By: Karlo I. J. Dizon, Esq.
Our previous posts discussed how an applicant for asylum must establish, as a threshold matter, her country of nationality, or if stateless, her country of last habitual residence. After making that showing, the applicant must then demonstrate she is “unable or unwilling to return to . . . that country because of persecution or her well-founded fear of persecution[.]”1
Courts have not considered an applicant’s willingness to return to the persecuting country as, by itself, a factor that determines whether the applicant qualifies for asylum. Instead courts might see the applicant’s voluntary return to that country as connected to the strength of her allegations of past persecution or well-founded fear of future persecution. Alternatively, courts might view the applicant’s return as relevant to her credibility.
Voluntary return may weaken claims of past persecution or fear of future persecution
An applicant’s return to her persecuting country may strengthen or weaken her claim that she underwent past persecution, or that she has a well-founded fear of persecution if she were to return to that country again.2 As the Eleventh Circuit Court of Appeals explained: “An asylum applicant’s voluntary return to his or her home country is a relevant consideration in determining whether the asylum applicant has a well-founded fear of future persecution. Voluntary returns to a home country may weaken or undermine an applicant’s claim of persecution. De Santamaria v. U.S. Attorney General, 525 F.3d 999, 1011 (11th Cir. 2008) (citing Ngarurih v. Ashcroft, 371 F.3d 182, 188-89 (4th Cir. 2004); Hakeem v. INS, 273 F.3d 812, 816-17 (9th Cir. 2001)).
Other federal courts of appeal have been in accord with that view. See Loho v. Mukasey, 531 F.3d 1016, 1018 (9th Cir. 2008) (“It is well established in this court that an alien’s history of willingly returning to his or her home country militates against a finding of past persecution or a well-founded fear of future persecution.”); Toloza-Jimenez v. Gonzales, 457 F.3d 155, 161 (1st Cir. 2006) (finding that an applicant who applied for asylum in the United States in 2003 based on persecution from Colombia from 1986 onwards “strongly indicated she ha[d] no fear of persecution” when she traveled twice to the U.S. in 1996 and 2001, and returned to Colombia each time, without applyihg for U.S. asylum).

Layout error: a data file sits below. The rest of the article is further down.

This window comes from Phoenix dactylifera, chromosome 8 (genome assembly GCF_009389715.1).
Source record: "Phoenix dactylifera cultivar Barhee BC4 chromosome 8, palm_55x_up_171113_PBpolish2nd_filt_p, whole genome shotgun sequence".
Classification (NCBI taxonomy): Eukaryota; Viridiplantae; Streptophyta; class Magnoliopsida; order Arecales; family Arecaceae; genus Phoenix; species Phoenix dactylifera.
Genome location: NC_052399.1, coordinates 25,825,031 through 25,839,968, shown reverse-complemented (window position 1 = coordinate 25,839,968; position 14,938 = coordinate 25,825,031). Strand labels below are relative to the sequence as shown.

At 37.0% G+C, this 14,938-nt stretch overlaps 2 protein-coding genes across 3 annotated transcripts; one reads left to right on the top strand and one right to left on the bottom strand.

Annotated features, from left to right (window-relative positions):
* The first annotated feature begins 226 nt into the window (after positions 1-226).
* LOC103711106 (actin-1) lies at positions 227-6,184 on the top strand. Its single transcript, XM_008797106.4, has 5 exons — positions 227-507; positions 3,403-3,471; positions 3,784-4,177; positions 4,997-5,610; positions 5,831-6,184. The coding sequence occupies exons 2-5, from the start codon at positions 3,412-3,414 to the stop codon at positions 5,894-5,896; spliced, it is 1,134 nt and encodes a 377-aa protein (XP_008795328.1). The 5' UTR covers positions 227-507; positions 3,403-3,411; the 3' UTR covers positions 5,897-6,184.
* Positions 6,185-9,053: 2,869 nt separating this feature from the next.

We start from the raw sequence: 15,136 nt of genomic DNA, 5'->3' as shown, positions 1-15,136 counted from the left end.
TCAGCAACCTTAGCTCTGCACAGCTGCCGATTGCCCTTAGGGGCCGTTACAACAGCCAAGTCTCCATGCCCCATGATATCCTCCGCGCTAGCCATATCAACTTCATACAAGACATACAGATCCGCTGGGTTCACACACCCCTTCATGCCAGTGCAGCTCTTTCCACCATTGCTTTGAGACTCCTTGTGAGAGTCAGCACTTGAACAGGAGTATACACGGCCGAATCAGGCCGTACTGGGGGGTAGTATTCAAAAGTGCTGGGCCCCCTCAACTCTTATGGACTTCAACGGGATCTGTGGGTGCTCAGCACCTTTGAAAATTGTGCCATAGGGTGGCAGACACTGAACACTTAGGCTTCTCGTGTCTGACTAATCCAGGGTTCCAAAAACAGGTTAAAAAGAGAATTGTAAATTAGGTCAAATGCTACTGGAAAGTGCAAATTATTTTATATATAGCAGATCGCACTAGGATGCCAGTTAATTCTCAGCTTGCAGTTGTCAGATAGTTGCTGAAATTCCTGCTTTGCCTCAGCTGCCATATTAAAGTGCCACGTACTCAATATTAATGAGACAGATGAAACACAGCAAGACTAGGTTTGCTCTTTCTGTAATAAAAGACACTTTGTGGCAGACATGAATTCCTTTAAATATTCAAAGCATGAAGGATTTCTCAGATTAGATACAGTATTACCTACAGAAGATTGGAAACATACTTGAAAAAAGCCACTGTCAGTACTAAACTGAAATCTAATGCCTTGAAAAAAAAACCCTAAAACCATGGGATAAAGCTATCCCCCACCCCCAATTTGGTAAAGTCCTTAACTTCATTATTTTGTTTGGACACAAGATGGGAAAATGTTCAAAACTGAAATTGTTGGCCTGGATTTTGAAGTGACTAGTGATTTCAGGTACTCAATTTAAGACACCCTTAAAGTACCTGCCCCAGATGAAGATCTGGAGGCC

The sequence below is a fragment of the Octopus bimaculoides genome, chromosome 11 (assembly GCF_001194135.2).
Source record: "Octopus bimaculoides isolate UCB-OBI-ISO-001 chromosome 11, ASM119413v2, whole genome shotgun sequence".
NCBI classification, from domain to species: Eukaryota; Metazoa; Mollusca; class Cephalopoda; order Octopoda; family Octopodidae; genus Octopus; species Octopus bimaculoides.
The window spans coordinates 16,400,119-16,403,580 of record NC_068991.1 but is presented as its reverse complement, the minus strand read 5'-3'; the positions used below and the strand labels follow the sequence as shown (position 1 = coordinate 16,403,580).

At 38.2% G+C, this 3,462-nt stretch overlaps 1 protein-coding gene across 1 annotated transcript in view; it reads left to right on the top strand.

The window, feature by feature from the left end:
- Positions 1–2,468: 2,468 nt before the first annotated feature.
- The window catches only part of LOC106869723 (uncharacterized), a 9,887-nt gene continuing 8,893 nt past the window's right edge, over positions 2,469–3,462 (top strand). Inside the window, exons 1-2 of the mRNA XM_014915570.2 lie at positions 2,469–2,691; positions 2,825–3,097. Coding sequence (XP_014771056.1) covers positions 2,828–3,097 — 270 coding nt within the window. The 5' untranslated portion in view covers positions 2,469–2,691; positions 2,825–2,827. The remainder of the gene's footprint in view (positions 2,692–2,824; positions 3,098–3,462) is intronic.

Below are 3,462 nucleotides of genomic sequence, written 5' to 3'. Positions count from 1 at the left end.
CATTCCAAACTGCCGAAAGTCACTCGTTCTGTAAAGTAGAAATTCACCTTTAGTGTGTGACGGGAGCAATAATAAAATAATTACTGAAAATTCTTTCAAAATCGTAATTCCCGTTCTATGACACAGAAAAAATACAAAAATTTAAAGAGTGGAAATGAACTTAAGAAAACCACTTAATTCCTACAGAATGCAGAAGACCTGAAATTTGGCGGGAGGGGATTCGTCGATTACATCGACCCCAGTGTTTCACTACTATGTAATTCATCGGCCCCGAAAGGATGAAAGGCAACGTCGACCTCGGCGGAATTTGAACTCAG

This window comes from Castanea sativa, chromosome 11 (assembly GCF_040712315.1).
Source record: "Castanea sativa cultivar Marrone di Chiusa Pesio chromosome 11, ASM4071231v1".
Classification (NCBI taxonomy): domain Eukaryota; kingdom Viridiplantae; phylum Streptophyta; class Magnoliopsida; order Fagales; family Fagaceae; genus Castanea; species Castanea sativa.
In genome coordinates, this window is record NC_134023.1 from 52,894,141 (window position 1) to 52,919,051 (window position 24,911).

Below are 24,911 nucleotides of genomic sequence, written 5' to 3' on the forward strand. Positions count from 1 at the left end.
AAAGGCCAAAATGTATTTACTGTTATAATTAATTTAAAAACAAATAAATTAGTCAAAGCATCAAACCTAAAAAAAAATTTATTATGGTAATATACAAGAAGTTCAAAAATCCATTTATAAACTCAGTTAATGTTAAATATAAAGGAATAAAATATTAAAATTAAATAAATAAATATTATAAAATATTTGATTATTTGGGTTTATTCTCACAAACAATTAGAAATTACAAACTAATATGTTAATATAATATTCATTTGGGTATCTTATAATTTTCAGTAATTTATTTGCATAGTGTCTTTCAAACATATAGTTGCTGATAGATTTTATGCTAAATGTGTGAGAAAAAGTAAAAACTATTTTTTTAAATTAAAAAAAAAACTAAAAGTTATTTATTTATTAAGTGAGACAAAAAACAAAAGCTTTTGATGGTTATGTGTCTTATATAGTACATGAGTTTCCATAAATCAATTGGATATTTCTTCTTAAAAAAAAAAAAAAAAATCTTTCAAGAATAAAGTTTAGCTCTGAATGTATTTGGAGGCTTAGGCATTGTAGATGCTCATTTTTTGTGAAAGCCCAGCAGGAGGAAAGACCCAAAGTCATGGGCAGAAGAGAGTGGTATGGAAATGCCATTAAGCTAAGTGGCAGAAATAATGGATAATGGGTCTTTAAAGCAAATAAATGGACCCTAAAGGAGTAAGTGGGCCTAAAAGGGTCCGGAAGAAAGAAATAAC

But at least one federal court of appeals has reached a contrary conclusion, finding that an applicant’s return to her persecuting country does not negate her assertion of fears of future persecution. In Kone v. Holder, 596 F.3d 141 (2d Cir. 2010), Kone was a citizen of Côte d’Ivoire who sought asylum based on past persecution—on the grounds of female genital mutilation, as well as religious, ethnic, and political persecution—and also based on her well-founded fears of future persecution due to the likelihood her daughters would be forcibly subjected to genital mutilation if Kone returned to Côte d’Ivoire. Despite finding credible Kone’s accounts of her past persecution, the immigation judge (IJ) found Kone’s voluntary return trips to Côte d’Ivoire rebutted the presumption of her future persecution. Id. at 145.
The Second Circuit Court of Appeals disagreed on review. It found that Kone’s past persecution entitled her by law to the rebuttable presumption of future persecution—and that presumption was not rebutted merely by Kone’s voluntary return to Côte d’Ivoire:
[The IJ] suggests the erroneous belief that voluntary return trips are sufficient, as a matter of law, to rebut the presumption of future persecution to which Kone is entitled. But this cannot be the case because the mere fact of such trips, standing alone, does not suggest either any fundamental change in circumstances or the possibility of internal relocation.
Kone v. Holder, 596 F.3d 141, 148 (2d Cir. 2010). In reaching that conclusion, the appeals court relied on a similar approach from the Ninth Circuit Court of Appeals. See Boer-Sedano v. Gonzales, 418 F.3d 1082, 1091 (9th Cir. 2005) (“We have never held that the existence of return trips standing alone can rebut this presumption.”).
Voluntary return may lead to finding of adverse credibility
Courts have also upheld immigration judges’ findings of adverse credibility where the IJ reached those findings at least in part due to the asylum applicant’s voluntary return to her persecuting country.2
In Loho v. Mukasey, 531 F.3d 1016 (9th Cir. 2008), Loho was an Indonesian citizen who sought asylum in the United States claiming persecution because of her Chinese ethnicity and Christian religion. See id. at 1017. Loho testified during her removal hearing that she had been attacked in Indonesia by assailants who said racial slurs; that her house was robbed by indigenous Indonesians; and that her workplace and church were damaged during riots against Indonesians of Chinese ancestry. Id. But she also testified that she visited family in the United States twice during that period of persecution—for two weeks and ten days, respectively—then voluntarily returned to Indonesia after each visit without applying for asylum. Id. When the IJ asked her to explain why she failed to seek asylum during those trips, Loho testified: “[T]he time was so short and I didn’t know about asylum.” Id. The IJ found Loho not credible and denied her asylum claim in part because of those voluntary returns. Id. The BIA affirmed that conclusion.